He says his protest will continue indefinitely. “When there’s significant change and I feel like that flag represents what it’s supposed to represent in this country, I’ll stand,” Kaepernick told reporters Sunday.
The 49ers’ game today in San Diego (7 p.m. Pacific time) is particularly noteworthy because it is Military Night, billed as a tribute to “hundreds of thousands of current and retired military personnel who live and work in San Diego,” according to the San Diego Chargers website.
More broadly, Kaepernick’s pregame protest over, he said, the treatment of “black people and people of color” has garnered national media attention, driving a complex discussion about race and political protest in U.S. sports.
The timing of the Military Night is coincidental, a Chargers spokesman told The San Diego Union-Tribune earlier this week, adding that the team sponsors a Salute to the Military once every preseason.
Kaepernick’s protest of “The Star-Spangled Banner” first caught the attention of the media last Friday night, before a game in which he returned from injury. Since then, fan reaction to his decision has been split, frequently along ideological lines.
Some fans expressed anger toward Kaepernick, specifically regarding his perceived slight of the U.S. military.
“I am not going to stand up to show pride in a flag for a country that oppresses black people and people of color,” he told NFL Media.
“To me, this is bigger than football, and it would be selfish on my part to look the other way. There are bodies in the street and people getting paid leave and getting away with murder,” he said.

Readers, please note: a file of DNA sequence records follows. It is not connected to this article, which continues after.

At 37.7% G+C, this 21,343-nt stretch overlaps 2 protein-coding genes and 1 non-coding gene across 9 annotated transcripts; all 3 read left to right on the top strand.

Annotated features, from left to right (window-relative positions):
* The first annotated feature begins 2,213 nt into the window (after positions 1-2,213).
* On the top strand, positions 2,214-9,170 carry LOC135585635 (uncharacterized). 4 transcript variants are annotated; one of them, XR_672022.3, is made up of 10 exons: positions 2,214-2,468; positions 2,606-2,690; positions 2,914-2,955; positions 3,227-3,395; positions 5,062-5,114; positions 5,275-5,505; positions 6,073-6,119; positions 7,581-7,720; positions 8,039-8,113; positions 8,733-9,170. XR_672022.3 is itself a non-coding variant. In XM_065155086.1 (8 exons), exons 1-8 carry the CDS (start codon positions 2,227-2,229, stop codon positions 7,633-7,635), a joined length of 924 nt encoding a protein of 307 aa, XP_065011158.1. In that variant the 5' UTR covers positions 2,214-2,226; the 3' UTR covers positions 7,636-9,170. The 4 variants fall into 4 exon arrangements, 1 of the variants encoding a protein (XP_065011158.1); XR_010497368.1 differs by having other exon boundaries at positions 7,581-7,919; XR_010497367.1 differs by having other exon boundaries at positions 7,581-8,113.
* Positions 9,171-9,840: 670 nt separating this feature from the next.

Kaepernick, 28, who was born in Milwaukee to a white mother and an African-American father, has said the protest is not meant to insult members of the military.
“I have great respect for the men and women that have fought for this country,” Kaepernick said of the criticism. “I have family, I have friends that have gone and fought for this country. And they fight for freedom, they fight for the people, they fight for liberty and justice, for everyone. That’s not happening. People are dying in vain because this country isn’t holding their end of the bargain up.”
Still, it has not stopped fans from burning his jersey and other memorabilia bearing his name and image. Republican presidential nominee Donald Trump spoke in harsh terms about the embattled player, saying Monday, “Maybe he should find a country that works better for him.”
But Kaepernick has also received vocal support from others — like New York Daily News columnist Shaun King and from NBA legend Kareem Abdul-Jabbar, the latter calling Kaepernick “highly patriotic” in a op-ed published Tuesday in The Washington Post.
Veterans have stood up for Kaepernick on social media, and the hashtag VeteransforKaepernick went viral Tuesday night, adding a layer to the public debate.
It’s unclear how the public will perceive Kaepernick’s protest over time, but the reaction from a military-dominated crowd in San Diego tonight might offer some hints.
On the field, Kaepernick will be wrestling with a different drama from the one that has dogged him off the field in the past week: He is trying to keep his job with the team on which he rose to stardom in 2012, when he led it to its first Super Bowl in two decades.
Dave Zirin, a sports editor for The Nation and a historian on sports protests, told ABC News Tuesday that Kaepernick’s precarious spot on the 49ers roster only served to strengthen the power of his protest.
“He’s really risking something by doing this,” Zirin said. “It’s all the more admirable that he could be cut by the 49ers.”